Because this book was never positioned as an indictment of all facilities, I am suprised by the rather hostile nitpicking and the blanket statement allegations. I believe this says more about the individuals reviewers than the quality of the authors themselves, and should not be weighted when looking at this book.
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11 of 12 people found the following review helpful By A Customer on March 4, 2002
Format: Spiral-bound
I was introduced to Christmas in Purgatory in 1996, when I took a course at Western Washington University called Introduction to Execeptional Children. There was no introduction to the essay, it was simply named in an assignment. Needless to say, I was horrified. I'm placing an order for it today as I feel that students taking courses related to people with disabilities need to see this. The book cannot be found on the national library system (in Norway), and therefore I've decided to buy a copy and donate it to my local university.
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9 of 10 people found the following review helpful By A Customer on March 5, 2003
Format: Spiral-bound
I was told of this book in a meeting at of the company I work for.
We Provide Care to MR/DD people. This book is very disturbing and also enlighting. It makes me feel good to know that we, as a society have for the most part worked to change what these poor souls went through. A must read.
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4 of 5 people found the following review helpful By garnet on July 11, 2011
Format: Spiral-bound Verified Purchase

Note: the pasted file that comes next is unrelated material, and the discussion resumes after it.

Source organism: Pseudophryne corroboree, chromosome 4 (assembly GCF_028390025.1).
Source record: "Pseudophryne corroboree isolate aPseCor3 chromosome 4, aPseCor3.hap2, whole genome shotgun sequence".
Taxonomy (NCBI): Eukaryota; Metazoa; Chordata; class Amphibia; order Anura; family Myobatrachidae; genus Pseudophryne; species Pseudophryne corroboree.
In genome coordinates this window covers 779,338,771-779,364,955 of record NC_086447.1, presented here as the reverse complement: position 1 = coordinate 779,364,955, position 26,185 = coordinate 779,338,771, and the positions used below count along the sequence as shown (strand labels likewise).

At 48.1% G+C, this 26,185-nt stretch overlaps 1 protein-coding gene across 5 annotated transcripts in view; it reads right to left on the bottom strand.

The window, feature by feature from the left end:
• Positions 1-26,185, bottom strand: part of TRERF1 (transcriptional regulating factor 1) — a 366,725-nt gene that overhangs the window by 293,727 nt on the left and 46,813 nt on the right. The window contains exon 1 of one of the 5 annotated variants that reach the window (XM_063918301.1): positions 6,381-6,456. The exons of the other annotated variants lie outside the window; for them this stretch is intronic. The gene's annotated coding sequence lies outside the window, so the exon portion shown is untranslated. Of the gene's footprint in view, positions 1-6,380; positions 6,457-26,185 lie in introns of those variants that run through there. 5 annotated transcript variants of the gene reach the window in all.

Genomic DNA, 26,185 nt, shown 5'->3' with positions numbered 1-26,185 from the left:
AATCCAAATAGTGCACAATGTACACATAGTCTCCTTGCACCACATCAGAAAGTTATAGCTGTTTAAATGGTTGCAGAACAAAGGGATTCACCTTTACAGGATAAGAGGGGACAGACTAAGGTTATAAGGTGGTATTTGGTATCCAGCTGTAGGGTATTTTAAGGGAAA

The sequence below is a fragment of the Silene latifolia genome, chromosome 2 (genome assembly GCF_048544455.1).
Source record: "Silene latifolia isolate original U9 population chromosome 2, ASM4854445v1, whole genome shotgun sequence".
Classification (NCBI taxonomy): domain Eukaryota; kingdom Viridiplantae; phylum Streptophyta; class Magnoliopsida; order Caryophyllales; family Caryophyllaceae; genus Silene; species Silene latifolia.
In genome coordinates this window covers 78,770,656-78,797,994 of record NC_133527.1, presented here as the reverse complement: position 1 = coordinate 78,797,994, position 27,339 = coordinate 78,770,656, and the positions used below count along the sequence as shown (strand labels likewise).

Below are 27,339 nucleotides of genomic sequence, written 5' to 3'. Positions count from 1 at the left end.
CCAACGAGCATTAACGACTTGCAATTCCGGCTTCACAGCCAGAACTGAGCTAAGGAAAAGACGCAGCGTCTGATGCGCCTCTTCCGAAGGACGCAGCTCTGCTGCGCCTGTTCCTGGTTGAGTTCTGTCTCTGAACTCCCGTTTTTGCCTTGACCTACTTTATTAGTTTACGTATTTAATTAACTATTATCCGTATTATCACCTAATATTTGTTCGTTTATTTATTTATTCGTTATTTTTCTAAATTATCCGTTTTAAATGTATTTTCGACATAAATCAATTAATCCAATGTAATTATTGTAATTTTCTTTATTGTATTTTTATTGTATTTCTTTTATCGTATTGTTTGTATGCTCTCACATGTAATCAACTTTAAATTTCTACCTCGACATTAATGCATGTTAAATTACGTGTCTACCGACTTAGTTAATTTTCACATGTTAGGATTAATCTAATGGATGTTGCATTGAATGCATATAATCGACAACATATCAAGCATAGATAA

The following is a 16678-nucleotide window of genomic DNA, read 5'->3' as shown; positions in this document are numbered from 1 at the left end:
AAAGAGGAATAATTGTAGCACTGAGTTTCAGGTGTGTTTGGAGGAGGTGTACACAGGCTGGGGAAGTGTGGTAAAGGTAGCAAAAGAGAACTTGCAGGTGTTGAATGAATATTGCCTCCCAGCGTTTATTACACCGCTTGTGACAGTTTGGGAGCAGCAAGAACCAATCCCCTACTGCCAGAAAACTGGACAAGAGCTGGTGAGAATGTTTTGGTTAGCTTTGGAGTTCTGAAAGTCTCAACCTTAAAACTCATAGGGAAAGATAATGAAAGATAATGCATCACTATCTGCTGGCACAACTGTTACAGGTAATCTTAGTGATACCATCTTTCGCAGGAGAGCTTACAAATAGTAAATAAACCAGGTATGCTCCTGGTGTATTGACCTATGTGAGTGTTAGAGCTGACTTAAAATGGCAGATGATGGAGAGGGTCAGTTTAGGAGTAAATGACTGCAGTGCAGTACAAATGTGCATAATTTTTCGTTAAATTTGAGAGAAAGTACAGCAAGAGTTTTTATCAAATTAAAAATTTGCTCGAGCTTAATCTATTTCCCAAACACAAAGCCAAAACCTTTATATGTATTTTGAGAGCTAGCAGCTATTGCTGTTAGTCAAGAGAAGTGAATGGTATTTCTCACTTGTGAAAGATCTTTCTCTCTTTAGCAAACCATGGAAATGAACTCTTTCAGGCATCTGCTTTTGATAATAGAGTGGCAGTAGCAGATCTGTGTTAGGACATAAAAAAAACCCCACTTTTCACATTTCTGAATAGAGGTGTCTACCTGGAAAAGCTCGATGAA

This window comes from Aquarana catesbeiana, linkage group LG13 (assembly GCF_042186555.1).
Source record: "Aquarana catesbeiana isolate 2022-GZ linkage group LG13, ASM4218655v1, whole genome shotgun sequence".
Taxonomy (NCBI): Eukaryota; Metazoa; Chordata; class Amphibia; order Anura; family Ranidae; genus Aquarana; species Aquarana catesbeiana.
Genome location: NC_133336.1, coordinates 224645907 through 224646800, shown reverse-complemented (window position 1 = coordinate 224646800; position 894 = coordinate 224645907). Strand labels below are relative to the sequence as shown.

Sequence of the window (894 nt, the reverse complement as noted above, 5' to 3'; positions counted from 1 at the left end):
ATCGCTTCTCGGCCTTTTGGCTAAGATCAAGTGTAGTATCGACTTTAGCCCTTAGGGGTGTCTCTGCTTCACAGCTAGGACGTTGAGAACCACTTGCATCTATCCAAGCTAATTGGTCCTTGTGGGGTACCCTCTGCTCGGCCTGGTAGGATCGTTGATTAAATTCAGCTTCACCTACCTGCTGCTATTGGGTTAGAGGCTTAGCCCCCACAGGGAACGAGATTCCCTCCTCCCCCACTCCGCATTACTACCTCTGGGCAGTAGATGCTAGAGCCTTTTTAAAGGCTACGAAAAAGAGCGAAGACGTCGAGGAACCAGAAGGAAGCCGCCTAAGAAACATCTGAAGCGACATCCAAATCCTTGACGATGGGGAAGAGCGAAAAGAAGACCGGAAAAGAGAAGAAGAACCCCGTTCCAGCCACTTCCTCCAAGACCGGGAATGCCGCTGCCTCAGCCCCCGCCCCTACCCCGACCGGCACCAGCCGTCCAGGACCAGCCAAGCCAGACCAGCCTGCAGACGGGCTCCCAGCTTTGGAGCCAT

Little words are needed to accompany the pictures (taking clandestinely) of the horrors of institutionalization in this country especially around the time of Willow Brook. The entire country needs to see these photos so as to never forget lest we doom ourselves to repeat these atrocities.
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1 of 1 people found the following review helpful By The Dane on January 20, 2014
Format: Spiral-bound Verified Purchase
More than just a book, Christmas in Purgatory opened up the eyes of a nation to the horrible conditions many developmentally disabled people endured. Imagine people in America living in concentration camp type settings. Imagine critical services being denied. Imagine hours and days and years of neglect. This is the shocking reality Burton Blatt makes us face.

Even after all these years-we must not forget the lessons he teaches in this book. This book is an absolute must for those in the field of developmental disabilitites.
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1 of 1 people found the following review helpful By C. Chutich on June 2, 2014
Format: Spiral-bound Verified Purchase
This photographic essay serves as great chronicle of what conditions used to be like at one time in our history of the treatment of the disabled. It should be used not only as a reminder of how far we have come but to never go back to that place again. Treatment of the mentally ill and disabled is critical and often ignored and still poorly treated in today world.